They use improv instead of traditional role-playing exercises because it better embraces the spontaneity of real-life interactions. Women have to share something that they are proud of with the group to break the ice, for instance, before pairing off to play games like, “Yes, And!” where one woman shares a dream (“I’d like to write a play”) and another repeats it back, while adding to the goal. (“You’re going to write a play, and it’s going to be on Broadway in 2020.”)
“Improv is supposed to be playful, and because there’s no real stakes, you don’t have to be nervous about making a mistake,” explained Simpson, 32, who was born in Queens. Plus, “the most basic improv game is ‘fake it ‘til you make it’ — and a big part of not selling yourself short is pretending ‘I’m a badass’ until you finally believe it.”
Before you can stop playing small, however you have to start recognizing when it’s happening. When Simpson ran the NYC Marathon a few years go, for example, she downplayed it by telling people how “slow” her time was, rather agreeing that running 26.2 miles was a huge feat. Or she ends directive emails with ‘Does that make sense?’ — even though she knows her message made sense — “because it seems nicer, and it’s almost like I need approval,” she admitted.
Or she has friends who have applied to lower level positions because they doubt their qualifications for senior ones. “How many times has there been a job opening where we don’t immediately raise our hands because we’re too busy worrying about not being perfect for it — as opposed to the other people raising their hands in the room that we KNOW we are better than?” asked Simpson. So go for it with your strengths front and center. “As opposed to leading your interview with, ‘I might not have these two qualities,’ open with, ‘I am very good at these 10 other things, so you should teach me these two I don’t know as well,’” said Simpson.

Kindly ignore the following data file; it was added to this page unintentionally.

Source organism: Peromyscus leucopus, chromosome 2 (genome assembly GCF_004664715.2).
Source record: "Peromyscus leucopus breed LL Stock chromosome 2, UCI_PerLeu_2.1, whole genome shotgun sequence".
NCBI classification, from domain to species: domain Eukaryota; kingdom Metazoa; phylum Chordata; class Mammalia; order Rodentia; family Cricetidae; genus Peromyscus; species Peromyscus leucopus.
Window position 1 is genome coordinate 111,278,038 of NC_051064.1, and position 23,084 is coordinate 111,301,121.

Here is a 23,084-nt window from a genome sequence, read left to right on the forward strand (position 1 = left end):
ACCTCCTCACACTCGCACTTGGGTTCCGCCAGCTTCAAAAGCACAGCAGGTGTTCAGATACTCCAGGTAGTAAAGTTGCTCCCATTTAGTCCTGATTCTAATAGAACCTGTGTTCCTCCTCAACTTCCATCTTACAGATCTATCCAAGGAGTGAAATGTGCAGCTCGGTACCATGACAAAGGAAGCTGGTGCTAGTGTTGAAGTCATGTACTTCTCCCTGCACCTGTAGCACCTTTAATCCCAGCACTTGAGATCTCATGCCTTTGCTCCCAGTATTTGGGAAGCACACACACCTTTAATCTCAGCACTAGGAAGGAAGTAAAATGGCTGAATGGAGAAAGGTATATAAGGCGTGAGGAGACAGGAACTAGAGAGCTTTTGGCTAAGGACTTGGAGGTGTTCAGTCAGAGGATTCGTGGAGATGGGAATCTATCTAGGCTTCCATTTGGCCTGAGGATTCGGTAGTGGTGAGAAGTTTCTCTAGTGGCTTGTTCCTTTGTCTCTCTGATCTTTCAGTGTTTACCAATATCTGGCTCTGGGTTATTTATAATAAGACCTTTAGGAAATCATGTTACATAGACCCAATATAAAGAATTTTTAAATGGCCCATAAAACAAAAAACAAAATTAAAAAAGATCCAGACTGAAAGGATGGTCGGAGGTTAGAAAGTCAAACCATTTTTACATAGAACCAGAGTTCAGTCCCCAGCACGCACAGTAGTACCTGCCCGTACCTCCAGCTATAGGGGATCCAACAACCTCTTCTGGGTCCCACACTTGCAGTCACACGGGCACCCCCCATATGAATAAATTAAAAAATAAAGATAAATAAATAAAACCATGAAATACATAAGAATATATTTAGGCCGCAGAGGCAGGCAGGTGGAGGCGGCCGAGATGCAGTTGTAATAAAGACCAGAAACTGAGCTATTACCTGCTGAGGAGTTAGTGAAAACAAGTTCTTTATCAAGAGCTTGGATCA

If you catch yourself downplaying an accomplishment or waving off a compliment, take a breath and start over with, “Let me rephrase that; I’m actually very good at this” or, “That’s not right; this is how I actually feel about that.”
Brown says to ask yourself “why” you are doing this. “Why aren’t you talking about this, or why are you downplaying it?” said Brown. “Is it because you’re scared? Why are you scared? You’re scared because you think people will think it’s stupid? Well, why would they think that? And you’ll find that when you play devil’s advocate with yourself, that you often get stuck: There’s no reason someone should think this accomplishment or this idea is stupid. So there’s no reason to be afraid. So go on, then, and talk about it.”
Simpson added, “I think especially now, as more and more people in general are speaking up about Time’s Up and all of these things that were just whispered for a long time, it’s even more important to find the words to express your experience, and to express your expertise, and to express what you know for sure.”
© 2018 Dow Jones & Company, Inc. All Rights Reserved